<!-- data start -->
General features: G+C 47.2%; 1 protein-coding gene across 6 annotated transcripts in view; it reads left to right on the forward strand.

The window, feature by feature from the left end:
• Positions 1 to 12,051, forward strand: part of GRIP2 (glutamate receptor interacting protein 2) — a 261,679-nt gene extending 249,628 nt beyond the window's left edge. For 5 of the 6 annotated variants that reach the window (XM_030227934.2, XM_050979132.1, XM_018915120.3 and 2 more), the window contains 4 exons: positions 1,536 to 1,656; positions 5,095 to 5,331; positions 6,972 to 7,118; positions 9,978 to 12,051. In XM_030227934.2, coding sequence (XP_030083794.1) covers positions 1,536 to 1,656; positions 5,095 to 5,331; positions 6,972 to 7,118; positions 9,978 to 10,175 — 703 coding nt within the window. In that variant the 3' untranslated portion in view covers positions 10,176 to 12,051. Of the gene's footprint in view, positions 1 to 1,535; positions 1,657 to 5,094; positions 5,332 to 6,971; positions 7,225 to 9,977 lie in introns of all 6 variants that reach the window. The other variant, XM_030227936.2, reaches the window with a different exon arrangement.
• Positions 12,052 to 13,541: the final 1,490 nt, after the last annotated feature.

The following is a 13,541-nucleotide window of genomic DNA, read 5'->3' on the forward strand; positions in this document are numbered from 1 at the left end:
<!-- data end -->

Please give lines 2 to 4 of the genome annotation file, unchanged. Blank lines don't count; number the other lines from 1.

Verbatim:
The window, feature by feature from the left end:
• Positions 1 to 12,051, forward strand: part of GRIP2 (glutamate receptor interacting protein 2) — a 261,679-nt gene extending 249,628 nt beyond the window's left edge. For 5 of the 6 annotated variants that reach the window (XM_030227934.2, XM_050979132.1, XM_018915120.3 and 2 more), the window contains 4 exons: positions 1,536 to 1,656; positions 5,095 to 5,331; positions 6,972 to 7,118; positions 9,978 to 12,051. In XM_030227934.2, coding sequence (XP_030083794.1) covers positions 1,536 to 1,656; positions 5,095 to 5,331; positions 6,972 to 7,118; positions 9,978 to 10,175 — 703 coding nt within the window. In that variant the 3' untranslated portion in view covers positions 10,176 to 12,051. Of the gene's footprint in view, positions 1 to 1,535; positions 1,657 to 5,094; positions 5,332 to 6,971; positions 7,225 to 9,977 lie in introns of all 6 variants that reach the window. The other variant, XM_030227936.2, reaches the window with a different exon arrangement.
• Positions 12,052 to 13,541: the final 1,490 nt, after the last annotated feature.